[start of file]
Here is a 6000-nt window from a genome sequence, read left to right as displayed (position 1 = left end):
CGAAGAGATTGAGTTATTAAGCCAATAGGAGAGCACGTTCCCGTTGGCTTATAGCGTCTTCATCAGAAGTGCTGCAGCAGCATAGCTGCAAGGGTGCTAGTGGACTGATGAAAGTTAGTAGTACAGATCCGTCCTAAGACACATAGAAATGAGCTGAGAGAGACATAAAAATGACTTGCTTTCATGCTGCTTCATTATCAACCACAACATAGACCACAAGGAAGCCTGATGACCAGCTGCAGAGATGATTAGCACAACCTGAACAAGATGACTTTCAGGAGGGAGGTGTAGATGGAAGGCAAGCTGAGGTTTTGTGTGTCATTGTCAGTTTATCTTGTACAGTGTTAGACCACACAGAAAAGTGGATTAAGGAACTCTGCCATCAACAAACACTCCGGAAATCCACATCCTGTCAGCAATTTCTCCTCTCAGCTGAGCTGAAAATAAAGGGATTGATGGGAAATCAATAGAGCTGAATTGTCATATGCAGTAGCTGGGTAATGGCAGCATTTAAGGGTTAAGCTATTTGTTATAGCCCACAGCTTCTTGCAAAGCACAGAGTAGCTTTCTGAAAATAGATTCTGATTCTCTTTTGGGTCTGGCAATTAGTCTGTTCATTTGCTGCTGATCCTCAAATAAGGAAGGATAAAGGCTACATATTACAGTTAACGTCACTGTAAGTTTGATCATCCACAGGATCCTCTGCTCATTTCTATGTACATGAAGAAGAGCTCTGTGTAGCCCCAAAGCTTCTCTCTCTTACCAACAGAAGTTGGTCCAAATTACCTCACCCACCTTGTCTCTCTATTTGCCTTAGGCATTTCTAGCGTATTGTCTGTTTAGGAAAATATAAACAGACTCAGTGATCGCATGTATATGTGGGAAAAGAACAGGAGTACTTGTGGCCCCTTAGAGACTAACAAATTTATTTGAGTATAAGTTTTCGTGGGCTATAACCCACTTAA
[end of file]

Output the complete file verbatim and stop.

Here is a 6000-nt window from a genome sequence, read left to right as displayed (position 1 = left end):
CGAAGAGATTGAGTTATTAAGCCAATAGGAGAGCACGTTCCCGTTGGCTTATAGCGTCTTCATCAGAAGTGCTGCAGCAGCATAGCTGCAAGGGTGCTAGTGGACTGATGAAAGTTAGTAGTACAGATCCGTCCTAAGACACATAGAAATGAGCTGAGAGAGACATAAAAATGACTTGCTTTCATGCTGCTTCATTATCAACCACAACATAGACCACAAGGAAGCCTGATGACCAGCTGCAGAGATGATTAGCACAACCTGAACAAGATGACTTTCAGGAGGGAGGTGTAGATGGAAGGCAAGCTGAGGTTTTGTGTGTCATTGTCAGTTTATCTTGTACAGTGTTAGACCACACAGAAAAGTGGATTAAGGAACTCTGCCATCAACAAACACTCCGGAAATCCACATCCTGTCAGCAATTTCTCCTCTCAGCTGAGCTGAAAATAAAGGGATTGATGGGAAATCAATAGAGCTGAATTGTCATATGCAGTAGCTGGGTAATGGCAGCATTTAAGGGTTAAGCTATTTGTTATAGCCCACAGCTTCTTGCAAAGCACAGAGTAGCTTTCTGAAAATAGATTCTGATTCTCTTTTGGGTCTGGCAATTAGTCTGTTCATTTGCTGCTGATCCTCAAATAAGGAAGGATAAAGGCTACATATTACAGTTAACGTCACTGTAAGTTTGATCATCCACAGGATCCTCTGCTCATTTCTATGTACATGAAGAAGAGCTCTGTGTAGCCCCAAAGCTTCTCTCTCTTACCAACAGAAGTTGGTCCAAATTACCTCACCCACCTTGTCTCTCTATTTGCCTTAGGCATTTCTAGCGTATTGTCTGTTTAGGAAAATATAAACAGACTCAGTGATCGCATGTATATGTGGGAAAAGAACAGGAGTACTTGTGGCCCCTTAGAGACTAACAAATTTATTTGAGTATAAGTTTTCGTGGGCTATAACCCACTTAA